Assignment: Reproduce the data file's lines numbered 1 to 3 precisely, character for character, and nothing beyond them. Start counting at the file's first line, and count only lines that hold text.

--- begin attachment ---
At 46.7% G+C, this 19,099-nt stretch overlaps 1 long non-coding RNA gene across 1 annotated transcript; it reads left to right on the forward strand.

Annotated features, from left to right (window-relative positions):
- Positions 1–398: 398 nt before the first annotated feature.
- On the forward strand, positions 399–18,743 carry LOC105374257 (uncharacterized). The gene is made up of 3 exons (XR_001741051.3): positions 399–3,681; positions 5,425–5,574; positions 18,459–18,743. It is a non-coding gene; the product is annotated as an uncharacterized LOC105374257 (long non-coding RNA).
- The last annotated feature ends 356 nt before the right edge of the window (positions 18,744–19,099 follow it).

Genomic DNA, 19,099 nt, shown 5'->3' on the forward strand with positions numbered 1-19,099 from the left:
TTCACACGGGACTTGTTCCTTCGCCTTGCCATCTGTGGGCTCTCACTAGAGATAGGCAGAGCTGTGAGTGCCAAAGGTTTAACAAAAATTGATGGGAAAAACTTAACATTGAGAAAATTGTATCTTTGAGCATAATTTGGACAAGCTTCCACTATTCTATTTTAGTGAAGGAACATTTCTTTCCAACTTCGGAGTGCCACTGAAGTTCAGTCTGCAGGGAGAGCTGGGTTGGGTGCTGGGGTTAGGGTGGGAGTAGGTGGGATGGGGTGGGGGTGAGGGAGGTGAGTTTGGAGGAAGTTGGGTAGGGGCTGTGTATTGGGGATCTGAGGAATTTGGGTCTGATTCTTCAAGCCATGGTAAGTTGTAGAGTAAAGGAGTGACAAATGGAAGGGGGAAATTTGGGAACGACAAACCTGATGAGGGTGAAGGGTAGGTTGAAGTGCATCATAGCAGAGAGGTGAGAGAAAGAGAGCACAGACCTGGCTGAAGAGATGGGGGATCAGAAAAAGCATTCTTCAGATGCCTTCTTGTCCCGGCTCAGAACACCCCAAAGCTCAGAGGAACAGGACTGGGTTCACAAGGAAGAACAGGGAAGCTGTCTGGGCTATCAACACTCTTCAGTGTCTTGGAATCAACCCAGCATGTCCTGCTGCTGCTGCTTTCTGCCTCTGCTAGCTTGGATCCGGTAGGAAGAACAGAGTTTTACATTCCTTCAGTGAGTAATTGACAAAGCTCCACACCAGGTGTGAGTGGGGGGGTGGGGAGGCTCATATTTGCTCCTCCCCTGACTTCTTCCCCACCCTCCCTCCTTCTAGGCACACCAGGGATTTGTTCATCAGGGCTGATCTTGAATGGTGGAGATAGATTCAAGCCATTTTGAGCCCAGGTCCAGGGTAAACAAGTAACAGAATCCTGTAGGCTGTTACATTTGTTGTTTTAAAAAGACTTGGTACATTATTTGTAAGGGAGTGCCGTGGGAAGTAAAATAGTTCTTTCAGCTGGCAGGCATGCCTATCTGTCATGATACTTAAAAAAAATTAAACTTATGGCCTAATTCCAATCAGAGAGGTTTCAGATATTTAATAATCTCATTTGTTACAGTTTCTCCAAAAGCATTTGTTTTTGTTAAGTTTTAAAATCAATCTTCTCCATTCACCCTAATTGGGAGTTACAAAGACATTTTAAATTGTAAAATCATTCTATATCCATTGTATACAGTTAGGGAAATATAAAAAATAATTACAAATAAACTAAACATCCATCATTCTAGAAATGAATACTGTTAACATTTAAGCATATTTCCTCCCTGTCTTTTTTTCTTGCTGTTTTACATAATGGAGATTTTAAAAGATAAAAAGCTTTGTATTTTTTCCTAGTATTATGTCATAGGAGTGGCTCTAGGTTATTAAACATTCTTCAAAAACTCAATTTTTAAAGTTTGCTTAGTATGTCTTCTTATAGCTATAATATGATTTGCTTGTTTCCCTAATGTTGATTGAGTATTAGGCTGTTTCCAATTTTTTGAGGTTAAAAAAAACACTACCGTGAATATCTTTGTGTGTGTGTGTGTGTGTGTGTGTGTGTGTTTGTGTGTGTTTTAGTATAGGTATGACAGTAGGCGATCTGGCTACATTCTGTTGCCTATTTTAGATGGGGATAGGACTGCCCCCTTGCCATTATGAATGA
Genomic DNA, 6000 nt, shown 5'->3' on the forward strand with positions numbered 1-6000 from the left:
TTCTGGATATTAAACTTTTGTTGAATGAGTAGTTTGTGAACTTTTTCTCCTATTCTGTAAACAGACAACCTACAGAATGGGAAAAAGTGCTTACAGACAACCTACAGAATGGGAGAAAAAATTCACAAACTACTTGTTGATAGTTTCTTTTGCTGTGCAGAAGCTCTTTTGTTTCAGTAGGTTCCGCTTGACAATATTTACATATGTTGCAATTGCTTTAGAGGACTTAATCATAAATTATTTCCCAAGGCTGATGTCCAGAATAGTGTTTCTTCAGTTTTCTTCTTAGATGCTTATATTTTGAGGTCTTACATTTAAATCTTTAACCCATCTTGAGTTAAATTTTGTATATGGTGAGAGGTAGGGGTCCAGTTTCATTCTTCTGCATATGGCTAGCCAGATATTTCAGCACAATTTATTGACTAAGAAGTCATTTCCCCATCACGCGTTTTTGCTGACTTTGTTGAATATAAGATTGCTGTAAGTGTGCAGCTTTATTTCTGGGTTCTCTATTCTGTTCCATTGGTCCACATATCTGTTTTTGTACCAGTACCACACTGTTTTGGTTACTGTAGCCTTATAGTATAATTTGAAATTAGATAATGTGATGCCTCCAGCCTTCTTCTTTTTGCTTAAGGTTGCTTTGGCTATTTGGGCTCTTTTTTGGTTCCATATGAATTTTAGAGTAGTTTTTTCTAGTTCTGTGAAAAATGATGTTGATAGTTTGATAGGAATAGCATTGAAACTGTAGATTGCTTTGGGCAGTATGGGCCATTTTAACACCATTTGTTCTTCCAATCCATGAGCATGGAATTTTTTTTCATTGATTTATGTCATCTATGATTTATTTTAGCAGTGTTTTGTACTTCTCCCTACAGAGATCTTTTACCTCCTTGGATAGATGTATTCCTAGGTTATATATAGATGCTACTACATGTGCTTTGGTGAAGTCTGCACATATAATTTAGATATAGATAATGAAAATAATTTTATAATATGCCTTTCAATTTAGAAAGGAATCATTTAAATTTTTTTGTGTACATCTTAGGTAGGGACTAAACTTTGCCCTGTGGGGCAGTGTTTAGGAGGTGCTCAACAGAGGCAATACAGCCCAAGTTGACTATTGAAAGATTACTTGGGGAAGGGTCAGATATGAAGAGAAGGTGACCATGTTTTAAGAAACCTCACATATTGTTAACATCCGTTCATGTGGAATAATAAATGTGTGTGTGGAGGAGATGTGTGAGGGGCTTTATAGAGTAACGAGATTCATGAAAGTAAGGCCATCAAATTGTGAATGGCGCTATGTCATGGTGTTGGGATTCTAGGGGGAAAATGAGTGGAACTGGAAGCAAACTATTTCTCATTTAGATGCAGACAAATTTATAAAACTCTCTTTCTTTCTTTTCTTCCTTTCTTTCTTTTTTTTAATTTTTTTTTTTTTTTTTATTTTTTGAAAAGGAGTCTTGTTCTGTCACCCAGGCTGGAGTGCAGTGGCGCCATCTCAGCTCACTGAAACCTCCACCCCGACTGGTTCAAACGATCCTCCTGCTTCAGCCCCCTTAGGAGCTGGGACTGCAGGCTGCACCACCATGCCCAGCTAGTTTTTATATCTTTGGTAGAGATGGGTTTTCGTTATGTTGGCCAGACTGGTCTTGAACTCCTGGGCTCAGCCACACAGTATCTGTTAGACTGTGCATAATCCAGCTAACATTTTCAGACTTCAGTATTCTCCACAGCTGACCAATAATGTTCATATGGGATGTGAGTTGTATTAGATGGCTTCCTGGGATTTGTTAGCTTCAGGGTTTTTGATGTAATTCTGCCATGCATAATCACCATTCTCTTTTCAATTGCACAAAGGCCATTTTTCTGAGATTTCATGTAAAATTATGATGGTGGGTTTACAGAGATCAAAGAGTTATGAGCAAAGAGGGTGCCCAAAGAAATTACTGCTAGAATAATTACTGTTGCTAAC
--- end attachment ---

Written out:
At 46.7% G+C, this 19,099-nt stretch overlaps 1 long non-coding RNA gene across 1 annotated transcript; it reads left to right on the forward strand.

Annotated features, from left to right (window-relative positions):
- Positions 1–398: 398 nt before the first annotated feature.